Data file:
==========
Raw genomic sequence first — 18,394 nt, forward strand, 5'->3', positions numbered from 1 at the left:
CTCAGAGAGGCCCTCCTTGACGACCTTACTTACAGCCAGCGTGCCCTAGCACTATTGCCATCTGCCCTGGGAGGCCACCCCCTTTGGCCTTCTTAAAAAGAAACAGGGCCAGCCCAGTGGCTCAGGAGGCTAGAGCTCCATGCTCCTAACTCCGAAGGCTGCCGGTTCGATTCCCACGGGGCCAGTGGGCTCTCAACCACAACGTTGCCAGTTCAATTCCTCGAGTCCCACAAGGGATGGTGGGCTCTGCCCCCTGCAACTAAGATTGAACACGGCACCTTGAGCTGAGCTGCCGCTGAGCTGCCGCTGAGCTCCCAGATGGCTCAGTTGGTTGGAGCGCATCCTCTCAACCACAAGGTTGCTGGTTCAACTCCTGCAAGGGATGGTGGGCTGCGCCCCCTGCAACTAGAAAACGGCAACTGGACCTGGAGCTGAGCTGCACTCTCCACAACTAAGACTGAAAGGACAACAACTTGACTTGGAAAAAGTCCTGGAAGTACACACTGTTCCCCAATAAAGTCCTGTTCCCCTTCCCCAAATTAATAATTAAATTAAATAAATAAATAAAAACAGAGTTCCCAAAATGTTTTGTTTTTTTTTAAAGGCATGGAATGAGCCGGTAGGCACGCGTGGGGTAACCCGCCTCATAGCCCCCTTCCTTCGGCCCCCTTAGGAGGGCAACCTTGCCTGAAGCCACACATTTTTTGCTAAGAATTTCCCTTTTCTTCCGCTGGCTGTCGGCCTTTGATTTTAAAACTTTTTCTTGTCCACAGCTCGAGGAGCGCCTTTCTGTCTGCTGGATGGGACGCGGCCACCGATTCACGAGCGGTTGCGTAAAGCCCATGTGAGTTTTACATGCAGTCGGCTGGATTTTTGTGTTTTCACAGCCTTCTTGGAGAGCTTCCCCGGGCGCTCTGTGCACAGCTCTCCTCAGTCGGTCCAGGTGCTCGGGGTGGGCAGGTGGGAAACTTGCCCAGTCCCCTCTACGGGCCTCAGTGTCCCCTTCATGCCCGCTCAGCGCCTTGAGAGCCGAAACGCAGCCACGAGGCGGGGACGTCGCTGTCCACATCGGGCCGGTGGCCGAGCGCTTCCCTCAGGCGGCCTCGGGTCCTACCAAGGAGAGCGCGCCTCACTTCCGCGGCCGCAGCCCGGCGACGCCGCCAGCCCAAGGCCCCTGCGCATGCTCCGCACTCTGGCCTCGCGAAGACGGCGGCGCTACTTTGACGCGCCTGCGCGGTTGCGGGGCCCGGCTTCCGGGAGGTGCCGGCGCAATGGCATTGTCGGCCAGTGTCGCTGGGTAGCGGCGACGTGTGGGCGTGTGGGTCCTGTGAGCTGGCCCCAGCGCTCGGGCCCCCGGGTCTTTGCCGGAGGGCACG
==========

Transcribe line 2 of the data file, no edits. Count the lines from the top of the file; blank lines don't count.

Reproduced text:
CTCAGAGAGGCCCTCCTTGACGACCTTACTTACAGCCAGCGTGCCCTAGCACTATTGCCATCTGCCCTGGGAGGCCACCCCCTTTGGCCTTCTTAAAAAGAAACAGGGCCAGCCCAGTGGCTCAGGAGGCTAGAGCTCCATGCTCCTAACTCCGAAGGCTGCCGGTTCGATTCCCACGGGGCCAGTGGGCTCTCAACCACAACGTTGCCAGTTCAATTCCTCGAGTCCCACAAGGGATGGTGGGCTCTGCCCCCTGCAACTAAGATTGAACACGGCACCTTGAGCTGAGCTGCCGCTGAGCTGCCGCTGAGCTCCCAGATGGCTCAGTTGGTTGGAGCGCATCCTCTCAACCACAAGGTTGCTGGTTCAACTCCTGCAAGGGATGGTGGGCTGCGCCCCCTGCAACTAGAAAACGGCAACTGGACCTGGAGCTGAGCTGCACTCTCCACAACTAAGACTGAAAGGACAACAACTTGACTTGGAAAAAGTCCTGGAAGTACACACTGTTCCCCAATAAAGTCCTGTTCCCCTTCCCCAAATTAATAATTAAATTAAATAAATAAATAAAAACAGAGTTCCCAAAATGTTTTGTTTTTTTTTAAAGGCATGGAATGAGCCGGTAGGCACGCGTGGGGTAACCCGCCTCATAGCCCCCTTCCTTCGGCCCCCTTAGGAGGGCAACCTTGCCTGAAGCCACACATTTTTTGCTAAGAATTTCCCTTTTCTTCCGCTGGCTGTCGGCCTTTGATTTTAAAACTTTTTCTTGTCCACAGCTCGAGGAGCGCCTTTCTGTCTGCTGGATGGGACGCGGCCACCGATTCACGAGCGGTTGCGTAAAGCCCATGTGAGTTTTACATGCAGTCGGCTGGATTTTTGTGTTTTCACAGCCTTCTTGGAGAGCTTCCCCGGGCGCTCTGTGCACAGCTCTCCTCAGTCGGTCCAGGTGCTCGGGGTGGGCAGGTGGGAAACTTGCCCAGTCCCCTCTACGGGCCTCAGTGTCCCCTTCATGCCCGCTCAGCGCCTTGAGAGCCGAAACGCAGCCACGAGGCGGGGACGTCGCTGTCCACATCGGGCCGGTGGCCGAGCGCTTCCCTCAGGCGGCCTCGGGTCCTACCAAGGAGAGCGCGCCTCACTTCCGCGGCCGCAGCCCGGCGACGCCGCCAGCCCAAGGCCCCTGCGCATGCTCCGCACTCTGGCCTCGCGAAGACGGCGGCGCTACTTTGACGCGCCTGCGCGGTTGCGGGGCCCGGCTTCCGGGAGGTGCCGGCGCAATGGCATTGTCGGCCAGTGTCGCTGGGTAGCGGCGACGTGTGGGCGTGTGGGTCCTGTGAGCTGGCCCCAGCGCTCGGGCCCCCGGGTCTTTGCCGGAGGGCACG